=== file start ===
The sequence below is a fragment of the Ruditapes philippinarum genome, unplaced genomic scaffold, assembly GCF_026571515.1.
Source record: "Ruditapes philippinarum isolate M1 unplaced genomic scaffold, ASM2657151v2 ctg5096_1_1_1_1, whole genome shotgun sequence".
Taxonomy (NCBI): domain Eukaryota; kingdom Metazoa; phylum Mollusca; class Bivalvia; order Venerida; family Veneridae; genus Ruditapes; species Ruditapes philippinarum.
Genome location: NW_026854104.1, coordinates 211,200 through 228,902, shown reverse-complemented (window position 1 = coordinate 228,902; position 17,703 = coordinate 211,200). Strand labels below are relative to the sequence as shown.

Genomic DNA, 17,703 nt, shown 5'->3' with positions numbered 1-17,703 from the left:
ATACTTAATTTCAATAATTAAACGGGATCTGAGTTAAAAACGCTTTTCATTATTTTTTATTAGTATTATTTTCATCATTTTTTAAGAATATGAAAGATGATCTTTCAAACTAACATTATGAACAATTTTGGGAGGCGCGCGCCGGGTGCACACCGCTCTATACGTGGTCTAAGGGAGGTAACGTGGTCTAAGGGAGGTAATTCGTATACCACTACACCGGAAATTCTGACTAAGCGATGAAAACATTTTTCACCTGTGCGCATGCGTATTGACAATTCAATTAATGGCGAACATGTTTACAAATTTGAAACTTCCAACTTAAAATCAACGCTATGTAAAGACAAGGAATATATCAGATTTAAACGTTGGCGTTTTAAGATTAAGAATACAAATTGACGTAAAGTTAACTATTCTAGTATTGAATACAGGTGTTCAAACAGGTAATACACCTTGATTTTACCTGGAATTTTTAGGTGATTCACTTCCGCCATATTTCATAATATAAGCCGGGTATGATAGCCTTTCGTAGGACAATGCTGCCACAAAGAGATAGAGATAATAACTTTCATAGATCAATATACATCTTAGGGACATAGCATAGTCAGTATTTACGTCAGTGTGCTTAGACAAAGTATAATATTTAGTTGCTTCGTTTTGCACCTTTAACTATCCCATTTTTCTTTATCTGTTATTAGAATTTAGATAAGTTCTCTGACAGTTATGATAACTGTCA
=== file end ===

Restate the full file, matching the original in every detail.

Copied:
The sequence below is a fragment of the Ruditapes philippinarum genome, unplaced genomic scaffold, assembly GCF_026571515.1.
Source record: "Ruditapes philippinarum isolate M1 unplaced genomic scaffold, ASM2657151v2 ctg5096_1_1_1_1, whole genome shotgun sequence".
Taxonomy (NCBI): domain Eukaryota; kingdom Metazoa; phylum Mollusca; class Bivalvia; order Venerida; family Veneridae; genus Ruditapes; species Ruditapes philippinarum.
Genome location: NW_026854104.1, coordinates 211,200 through 228,902, shown reverse-complemented (window position 1 = coordinate 228,902; position 17,703 = coordinate 211,200). Strand labels below are relative to the sequence as shown.

Genomic DNA, 17,703 nt, shown 5'->3' with positions numbered 1-17,703 from the left:
ATACTTAATTTCAATAATTAAACGGGATCTGAGTTAAAAACGCTTTTCATTATTTTTTATTAGTATTATTTTCATCATTTTTTAAGAATATGAAAGATGATCTTTCAAACTAACATTATGAACAATTTTGGGAGGCGCGCGCCGGGTGCACACCGCTCTATACGTGGTCTAAGGGAGGTAACGTGGTCTAAGGGAGGTAATTCGTATACCACTACACCGGAAATTCTGACTAAGCGATGAAAACATTTTTCACCTGTGCGCATGCGTATTGACAATTCAATTAATGGCGAACATGTTTACAAATTTGAAACTTCCAACTTAAAATCAACGCTATGTAAAGACAAGGAATATATCAGATTTAAACGTTGGCGTTTTAAGATTAAGAATACAAATTGACGTAAAGTTAACTATTCTAGTATTGAATACAGGTGTTCAAACAGGTAATACACCTTGATTTTACCTGGAATTTTTAGGTGATTCACTTCCGCCATATTTCATAATATAAGCCGGGTATGATAGCCTTTCGTAGGACAATGCTGCCACAAAGAGATAGAGATAATAACTTTCATAGATCAATATACATCTTAGGGACATAGCATAGTCAGTATTTACGTCAGTGTGCTTAGACAAAGTATAATATTTAGTTGCTTCGTTTTGCACCTTTAACTATCCCATTTTTCTTTATCTGTTATTAGAATTTAGATAAGTTCTCTGACAGTTATGATAACTGTCA